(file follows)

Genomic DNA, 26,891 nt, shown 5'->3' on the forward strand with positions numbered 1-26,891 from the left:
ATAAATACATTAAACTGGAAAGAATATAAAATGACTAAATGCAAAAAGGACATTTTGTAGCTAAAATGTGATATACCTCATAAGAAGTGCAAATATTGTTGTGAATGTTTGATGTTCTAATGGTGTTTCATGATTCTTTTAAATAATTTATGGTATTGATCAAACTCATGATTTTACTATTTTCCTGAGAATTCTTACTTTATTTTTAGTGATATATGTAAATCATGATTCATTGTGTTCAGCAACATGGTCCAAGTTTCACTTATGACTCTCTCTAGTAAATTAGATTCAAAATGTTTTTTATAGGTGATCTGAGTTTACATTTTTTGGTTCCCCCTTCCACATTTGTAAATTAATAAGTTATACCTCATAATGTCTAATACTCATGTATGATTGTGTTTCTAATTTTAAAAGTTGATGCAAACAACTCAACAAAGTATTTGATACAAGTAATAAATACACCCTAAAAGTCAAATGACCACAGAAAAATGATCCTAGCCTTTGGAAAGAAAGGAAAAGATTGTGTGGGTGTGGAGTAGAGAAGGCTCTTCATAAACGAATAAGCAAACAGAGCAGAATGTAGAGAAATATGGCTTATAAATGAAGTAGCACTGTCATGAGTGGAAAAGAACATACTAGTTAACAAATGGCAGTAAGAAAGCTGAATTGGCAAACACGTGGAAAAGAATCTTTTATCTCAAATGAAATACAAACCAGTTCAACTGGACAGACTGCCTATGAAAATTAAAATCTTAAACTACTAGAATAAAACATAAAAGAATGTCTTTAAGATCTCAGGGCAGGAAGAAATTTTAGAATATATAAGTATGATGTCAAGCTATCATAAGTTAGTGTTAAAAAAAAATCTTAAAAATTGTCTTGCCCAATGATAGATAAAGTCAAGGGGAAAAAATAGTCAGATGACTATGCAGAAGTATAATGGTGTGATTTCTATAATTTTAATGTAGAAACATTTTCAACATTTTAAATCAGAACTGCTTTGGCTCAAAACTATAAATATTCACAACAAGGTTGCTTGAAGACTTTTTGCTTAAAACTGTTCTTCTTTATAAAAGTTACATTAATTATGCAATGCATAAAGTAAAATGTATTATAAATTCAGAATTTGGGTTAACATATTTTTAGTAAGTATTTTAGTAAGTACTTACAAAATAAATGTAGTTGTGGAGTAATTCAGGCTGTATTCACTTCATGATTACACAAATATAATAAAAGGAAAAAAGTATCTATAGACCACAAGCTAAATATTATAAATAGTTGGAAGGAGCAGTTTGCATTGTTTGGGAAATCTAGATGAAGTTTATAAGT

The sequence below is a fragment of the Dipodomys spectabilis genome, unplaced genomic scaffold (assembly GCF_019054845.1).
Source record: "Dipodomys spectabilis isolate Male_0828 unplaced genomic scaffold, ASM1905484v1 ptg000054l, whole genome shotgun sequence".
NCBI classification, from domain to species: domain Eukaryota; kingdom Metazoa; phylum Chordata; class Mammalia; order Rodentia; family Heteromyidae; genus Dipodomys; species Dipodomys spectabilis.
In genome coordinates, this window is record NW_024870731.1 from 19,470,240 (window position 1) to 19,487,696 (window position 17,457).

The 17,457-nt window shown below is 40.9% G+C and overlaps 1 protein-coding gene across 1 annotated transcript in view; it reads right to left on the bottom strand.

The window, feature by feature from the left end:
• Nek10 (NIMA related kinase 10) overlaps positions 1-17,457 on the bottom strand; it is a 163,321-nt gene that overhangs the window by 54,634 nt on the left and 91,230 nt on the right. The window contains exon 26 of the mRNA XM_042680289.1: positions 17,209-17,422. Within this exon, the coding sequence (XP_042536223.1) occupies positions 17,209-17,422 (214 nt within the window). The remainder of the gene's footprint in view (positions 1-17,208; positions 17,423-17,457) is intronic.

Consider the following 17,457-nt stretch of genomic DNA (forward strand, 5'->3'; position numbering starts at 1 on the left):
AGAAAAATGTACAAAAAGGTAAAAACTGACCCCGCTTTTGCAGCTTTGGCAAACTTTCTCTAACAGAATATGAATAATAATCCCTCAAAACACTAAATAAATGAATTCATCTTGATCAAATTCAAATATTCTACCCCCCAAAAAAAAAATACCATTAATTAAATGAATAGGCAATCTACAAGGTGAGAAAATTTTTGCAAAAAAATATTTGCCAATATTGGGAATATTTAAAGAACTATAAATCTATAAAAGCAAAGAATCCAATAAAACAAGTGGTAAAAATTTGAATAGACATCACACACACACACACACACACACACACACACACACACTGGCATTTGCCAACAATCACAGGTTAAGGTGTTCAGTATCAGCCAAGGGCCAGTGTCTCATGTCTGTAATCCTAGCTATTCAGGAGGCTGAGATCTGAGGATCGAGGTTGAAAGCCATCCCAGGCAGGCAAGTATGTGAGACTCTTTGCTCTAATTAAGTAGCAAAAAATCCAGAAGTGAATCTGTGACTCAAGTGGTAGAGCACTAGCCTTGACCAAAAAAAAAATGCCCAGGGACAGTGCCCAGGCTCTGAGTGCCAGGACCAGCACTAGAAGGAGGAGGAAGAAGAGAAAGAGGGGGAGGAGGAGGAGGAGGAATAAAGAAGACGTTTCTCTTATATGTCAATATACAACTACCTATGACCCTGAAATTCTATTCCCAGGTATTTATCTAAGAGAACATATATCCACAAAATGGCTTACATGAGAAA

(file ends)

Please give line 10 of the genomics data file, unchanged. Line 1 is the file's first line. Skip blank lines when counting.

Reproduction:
Consider the following 17,457-nt stretch of genomic DNA (forward strand, 5'->3'; position numbering starts at 1 on the left):